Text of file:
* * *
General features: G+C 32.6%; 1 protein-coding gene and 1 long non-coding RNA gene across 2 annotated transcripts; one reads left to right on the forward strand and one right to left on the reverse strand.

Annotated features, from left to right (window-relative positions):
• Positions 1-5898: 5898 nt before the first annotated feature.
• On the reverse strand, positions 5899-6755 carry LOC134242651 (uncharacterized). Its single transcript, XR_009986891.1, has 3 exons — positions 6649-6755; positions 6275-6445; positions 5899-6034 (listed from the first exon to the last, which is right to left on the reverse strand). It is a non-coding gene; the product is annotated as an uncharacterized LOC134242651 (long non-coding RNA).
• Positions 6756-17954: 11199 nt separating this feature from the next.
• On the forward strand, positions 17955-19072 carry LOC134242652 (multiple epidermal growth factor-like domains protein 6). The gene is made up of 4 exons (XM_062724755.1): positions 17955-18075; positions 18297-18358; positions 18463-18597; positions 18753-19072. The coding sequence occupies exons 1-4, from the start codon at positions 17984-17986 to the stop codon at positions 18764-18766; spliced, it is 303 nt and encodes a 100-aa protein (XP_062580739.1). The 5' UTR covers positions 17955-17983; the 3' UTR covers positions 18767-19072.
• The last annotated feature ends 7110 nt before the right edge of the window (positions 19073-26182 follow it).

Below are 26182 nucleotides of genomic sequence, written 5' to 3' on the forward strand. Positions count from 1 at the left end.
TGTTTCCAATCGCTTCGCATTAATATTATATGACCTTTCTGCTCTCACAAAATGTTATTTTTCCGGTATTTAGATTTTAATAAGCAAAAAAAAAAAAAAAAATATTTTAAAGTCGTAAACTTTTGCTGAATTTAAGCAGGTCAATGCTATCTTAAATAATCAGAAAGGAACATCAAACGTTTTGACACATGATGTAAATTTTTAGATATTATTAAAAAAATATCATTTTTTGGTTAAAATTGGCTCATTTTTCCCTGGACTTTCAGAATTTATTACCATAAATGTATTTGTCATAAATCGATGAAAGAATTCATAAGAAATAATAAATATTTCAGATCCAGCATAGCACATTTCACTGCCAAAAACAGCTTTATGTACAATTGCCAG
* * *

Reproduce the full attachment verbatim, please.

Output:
General features: G+C 32.6%; 1 protein-coding gene and 1 long non-coding RNA gene across 2 annotated transcripts; one reads left to right on the forward strand and one right to left on the reverse strand.

Annotated features, from left to right (window-relative positions):
• Positions 1-5898: 5898 nt before the first annotated feature.
• On the reverse strand, positions 5899-6755 carry LOC134242651 (uncharacterized). Its single transcript, XR_009986891.1, has 3 exons — positions 6649-6755; positions 6275-6445; positions 5899-6034 (listed from the first exon to the last, which is right to left on the reverse strand). It is a non-coding gene; the product is annotated as an uncharacterized LOC134242651 (long non-coding RNA).
• Positions 6756-17954: 11199 nt separating this feature from the next.
• On the forward strand, positions 17955-19072 carry LOC134242652 (multiple epidermal growth factor-like domains protein 6). The gene is made up of 4 exons (XM_062724755.1): positions 17955-18075; positions 18297-18358; positions 18463-18597; positions 18753-19072. The coding sequence occupies exons 1-4, from the start codon at positions 17984-17986 to the stop codon at positions 18764-18766; spliced, it is 303 nt and encodes a 100-aa protein (XP_062580739.1). The 5' UTR covers positions 17955-17983; the 3' UTR covers positions 18767-19072.
• The last annotated feature ends 7110 nt before the right edge of the window (positions 19073-26182 follow it).

Below are 26182 nucleotides of genomic sequence, written 5' to 3' on the forward strand. Positions count from 1 at the left end.
TGTTTCCAATCGCTTCGCATTAATATTATATGACCTTTCTGCTCTCACAAAATGTTATTTTTCCGGTATTTAGATTTTAATAAGCAAAAAAAAAAAAAAAAATATTTTAAAGTCGTAAACTTTTGCTGAATTTAAGCAGGTCAATGCTATCTTAAATAATCAGAAAGGAACATCAAACGTTTTGACACATGATGTAAATTTTTAGATATTATTAAAAAAATATCATTTTTTGGTTAAAATTGGCTCATTTTTCCCTGGACTTTCAGAATTTATTACCATAAATGTATTTGTCATAAATCGATGAAAGAATTCATAAGAAATAATAAATATTTCAGATCCAGCATAGCACATTTCACTGCCAAAAACAGCTTTATGTACAATTGCCAG